Chimp and I aren’t still stranded at the bottom of the bunny hill. The ski school director eventually left us alone after she realized her typical tricks just weren’t going to work with my intense kid. I followed steps 1-5, calmed myself down, gave him a hug and said, “This is frustrating, huh?” Chimp nod. “Do you know that I love you?” Chimp nod. “Do you know that you’re one of my favorites?” Chimp nod. “Will I stop loving you if you can’t ski?” Mischievous Chimp grin, followed by a Chimp nod. “What?!” Followed by a bazillion and one kisses and giggles. We gathered our gear. Went in for food and a break. Headed back out for more attempts. Had more frustration intolerance, but ended the day with smiles.
On the drive home, a sleepy Chimp voice asked, “Mom? When can we go skiing again? That was fun!”
This article has previously been published @ www.thefringybit.com.
According to an online dictionary, perfectionist is defined as “a person who refuses to accept any standard short of perfection.” I think this is typically what we picture. A person who is so driven for perfection, and nothing but perfection, that they stop at nothing to get it and destroy everything else in frustration. And while this can, indeed, be what perfectionism looks like, I usually see it in much more subtle ways. Typically, people are wise enough to say, “well, I’m not really a perfectionist. I don’t expect perfection. I know that’s unrealistic.” And yet, these same people are frequently perfectionists. So, what does it look like?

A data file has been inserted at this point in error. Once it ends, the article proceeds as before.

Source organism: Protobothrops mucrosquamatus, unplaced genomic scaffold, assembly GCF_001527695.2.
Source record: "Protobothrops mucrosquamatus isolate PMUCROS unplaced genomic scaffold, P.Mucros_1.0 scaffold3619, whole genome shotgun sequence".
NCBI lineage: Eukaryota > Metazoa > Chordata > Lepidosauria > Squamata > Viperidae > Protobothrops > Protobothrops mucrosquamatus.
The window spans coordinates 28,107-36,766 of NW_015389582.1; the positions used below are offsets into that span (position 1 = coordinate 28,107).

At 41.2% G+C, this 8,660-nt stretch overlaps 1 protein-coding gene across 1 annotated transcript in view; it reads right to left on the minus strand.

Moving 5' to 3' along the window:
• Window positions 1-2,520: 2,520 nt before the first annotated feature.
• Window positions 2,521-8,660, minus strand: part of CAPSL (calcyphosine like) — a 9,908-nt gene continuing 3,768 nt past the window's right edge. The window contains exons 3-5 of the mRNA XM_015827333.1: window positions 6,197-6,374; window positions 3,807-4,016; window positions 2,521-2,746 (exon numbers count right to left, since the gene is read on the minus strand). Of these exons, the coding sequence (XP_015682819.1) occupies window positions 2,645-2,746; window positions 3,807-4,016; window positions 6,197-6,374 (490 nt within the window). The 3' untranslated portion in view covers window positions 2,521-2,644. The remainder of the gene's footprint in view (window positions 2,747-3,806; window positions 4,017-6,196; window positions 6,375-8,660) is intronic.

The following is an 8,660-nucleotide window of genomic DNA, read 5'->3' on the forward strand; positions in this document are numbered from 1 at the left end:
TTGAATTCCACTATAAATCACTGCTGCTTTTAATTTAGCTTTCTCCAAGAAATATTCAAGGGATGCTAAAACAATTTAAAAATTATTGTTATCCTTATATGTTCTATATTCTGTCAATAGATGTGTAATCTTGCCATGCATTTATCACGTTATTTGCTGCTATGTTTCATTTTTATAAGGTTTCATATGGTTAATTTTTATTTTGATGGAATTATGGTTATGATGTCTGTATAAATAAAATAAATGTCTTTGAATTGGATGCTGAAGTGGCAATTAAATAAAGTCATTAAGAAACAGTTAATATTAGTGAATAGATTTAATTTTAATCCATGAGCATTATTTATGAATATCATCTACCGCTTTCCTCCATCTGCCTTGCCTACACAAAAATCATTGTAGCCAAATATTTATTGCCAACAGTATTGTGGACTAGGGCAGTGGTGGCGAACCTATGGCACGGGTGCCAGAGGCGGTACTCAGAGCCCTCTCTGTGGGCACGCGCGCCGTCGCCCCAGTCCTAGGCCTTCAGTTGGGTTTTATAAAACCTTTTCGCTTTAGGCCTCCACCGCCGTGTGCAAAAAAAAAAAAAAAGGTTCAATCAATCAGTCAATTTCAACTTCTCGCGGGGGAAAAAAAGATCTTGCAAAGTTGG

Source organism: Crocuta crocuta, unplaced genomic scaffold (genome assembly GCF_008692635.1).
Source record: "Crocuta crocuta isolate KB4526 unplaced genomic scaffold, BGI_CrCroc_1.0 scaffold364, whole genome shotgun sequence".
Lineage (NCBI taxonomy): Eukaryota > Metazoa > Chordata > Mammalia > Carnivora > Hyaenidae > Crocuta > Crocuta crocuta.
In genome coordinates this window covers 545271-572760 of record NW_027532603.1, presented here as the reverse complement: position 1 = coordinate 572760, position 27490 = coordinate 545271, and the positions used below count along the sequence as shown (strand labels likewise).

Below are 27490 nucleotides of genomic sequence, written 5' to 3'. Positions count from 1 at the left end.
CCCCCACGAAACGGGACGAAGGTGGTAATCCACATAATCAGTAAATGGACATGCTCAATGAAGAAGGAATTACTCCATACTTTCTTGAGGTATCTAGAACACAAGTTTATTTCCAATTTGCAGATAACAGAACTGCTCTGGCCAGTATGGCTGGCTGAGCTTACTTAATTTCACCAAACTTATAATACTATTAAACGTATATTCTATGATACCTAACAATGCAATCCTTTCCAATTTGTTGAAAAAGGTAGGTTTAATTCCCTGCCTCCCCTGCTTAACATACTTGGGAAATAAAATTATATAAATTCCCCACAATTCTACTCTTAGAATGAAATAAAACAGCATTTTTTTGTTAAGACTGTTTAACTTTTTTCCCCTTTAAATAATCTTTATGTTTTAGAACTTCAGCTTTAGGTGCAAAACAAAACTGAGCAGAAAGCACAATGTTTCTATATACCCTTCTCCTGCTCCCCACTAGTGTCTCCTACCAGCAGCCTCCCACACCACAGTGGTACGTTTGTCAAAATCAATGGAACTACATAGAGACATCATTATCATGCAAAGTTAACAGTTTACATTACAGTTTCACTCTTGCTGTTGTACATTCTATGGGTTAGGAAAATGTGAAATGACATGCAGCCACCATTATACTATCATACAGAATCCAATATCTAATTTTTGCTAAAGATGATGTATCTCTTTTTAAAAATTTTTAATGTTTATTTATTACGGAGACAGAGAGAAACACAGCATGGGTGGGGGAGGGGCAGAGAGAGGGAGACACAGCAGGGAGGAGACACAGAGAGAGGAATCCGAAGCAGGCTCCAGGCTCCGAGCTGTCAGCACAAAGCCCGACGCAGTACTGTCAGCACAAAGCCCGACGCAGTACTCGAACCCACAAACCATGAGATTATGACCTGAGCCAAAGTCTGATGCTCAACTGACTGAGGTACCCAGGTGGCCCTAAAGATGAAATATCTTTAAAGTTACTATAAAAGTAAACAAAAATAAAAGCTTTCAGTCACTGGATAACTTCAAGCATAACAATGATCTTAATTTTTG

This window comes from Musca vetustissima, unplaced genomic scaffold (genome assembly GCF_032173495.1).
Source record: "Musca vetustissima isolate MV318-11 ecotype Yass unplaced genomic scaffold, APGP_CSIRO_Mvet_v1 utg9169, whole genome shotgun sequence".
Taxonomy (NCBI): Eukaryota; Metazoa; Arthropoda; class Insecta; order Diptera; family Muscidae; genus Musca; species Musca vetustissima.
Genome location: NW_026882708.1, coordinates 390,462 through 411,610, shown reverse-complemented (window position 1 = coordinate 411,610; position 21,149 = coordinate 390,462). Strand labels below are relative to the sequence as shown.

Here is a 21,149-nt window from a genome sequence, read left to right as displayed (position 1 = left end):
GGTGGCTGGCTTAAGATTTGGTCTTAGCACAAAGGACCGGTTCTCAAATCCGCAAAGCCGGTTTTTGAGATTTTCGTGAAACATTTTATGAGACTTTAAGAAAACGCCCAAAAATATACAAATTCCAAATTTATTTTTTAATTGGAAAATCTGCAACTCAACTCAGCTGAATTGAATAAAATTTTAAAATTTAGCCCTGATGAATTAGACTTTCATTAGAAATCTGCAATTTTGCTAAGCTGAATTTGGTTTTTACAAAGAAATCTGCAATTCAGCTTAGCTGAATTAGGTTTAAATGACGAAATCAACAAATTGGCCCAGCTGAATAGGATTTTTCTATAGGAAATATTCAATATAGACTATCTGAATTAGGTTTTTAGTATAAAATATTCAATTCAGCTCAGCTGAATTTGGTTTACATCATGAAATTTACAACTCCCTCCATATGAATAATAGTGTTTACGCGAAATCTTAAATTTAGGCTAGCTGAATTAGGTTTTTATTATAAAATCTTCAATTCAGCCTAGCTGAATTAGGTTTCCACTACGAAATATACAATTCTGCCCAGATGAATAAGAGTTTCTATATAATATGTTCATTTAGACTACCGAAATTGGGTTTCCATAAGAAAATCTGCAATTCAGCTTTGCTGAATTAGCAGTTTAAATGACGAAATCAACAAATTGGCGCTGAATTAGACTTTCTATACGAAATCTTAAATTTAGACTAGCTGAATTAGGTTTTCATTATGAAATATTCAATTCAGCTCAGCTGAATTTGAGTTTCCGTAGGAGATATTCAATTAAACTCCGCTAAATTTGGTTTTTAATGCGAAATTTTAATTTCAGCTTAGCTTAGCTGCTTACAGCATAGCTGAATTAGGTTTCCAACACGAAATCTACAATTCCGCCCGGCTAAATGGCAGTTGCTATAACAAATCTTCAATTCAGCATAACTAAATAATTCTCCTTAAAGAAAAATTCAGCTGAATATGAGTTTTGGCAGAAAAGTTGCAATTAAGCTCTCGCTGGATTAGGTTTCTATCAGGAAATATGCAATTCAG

Perfectionism looks like the preschooler quitting an art project because it is difficult or isn’t turning out the way he wanted it to.
It is spending 2 hours scouring the internet for just-the-right song to put to a slideshow.
It is retaking a test because you got a B.
Perfectionism is sitting quietly in a group, meeting, or class because your thoughts might come out wrong.
It is doing the extra credit assignment when you already have an A or B.
It is revising, and editing, and rewriting with meticulous detail.
It is a preschooler refusing to put on his own socks because it is difficult and he doesn’t do it well.
Perfectionism is pretending you aren’t interested in an activity because you don’t think you’ll do it well.
Perfectionism is a child defiantly refusing to do something.
It is procrastinating until the deadline is right upon you.
It is beating yourself up over any mistake.
It is not cleaning because you know once you start you’ll be grabbing the toothbrush and scrubbing out every single corner and you just don’t have the time for that.
Perfectionism is wanting to do your best and feeling like your identity and worth depends on how well you do.
That’s really the core of perfectionism, feeling as though your worth and lovability are conditional on performance or achievement.
For example, perfectionism is strong in my youngest one. He’s impulsive and psychomotorly intense and 5 years old, so he crashes into mistake after mistake most days. When there are significant ones, and he is reprimanded, he immediately crumbles and usually his negative, perfectionistic beliefs come spilling out of his mouth. I give him a few moments alone, and then I scoop him up and pull him into my lap. I don’t expect eye contact, but I do ask if he’s ready to listen. When he’s ready, I ask, “Did you make a mistake?” He says yes. “Were there consequences to your mistake?” He says yes. “Did I get angry and frustrated with your behavior?” He says yes. “Did I stop loving you?” He now knows this is coming and, with a mischievous little grin on his face says, “yes.” I attack him with friendly kisses and giggles. “Does that mean you’re a horrible person because you made a mistake?” That same eye-twinkling grin and “yes.” He’s now attacked with tickles and giggles. We gently reinforce the lesson learned and he moves on his way. Giving voice to those pesky underlying, unhelpful messages makes them weaker and allows them to be rewritten.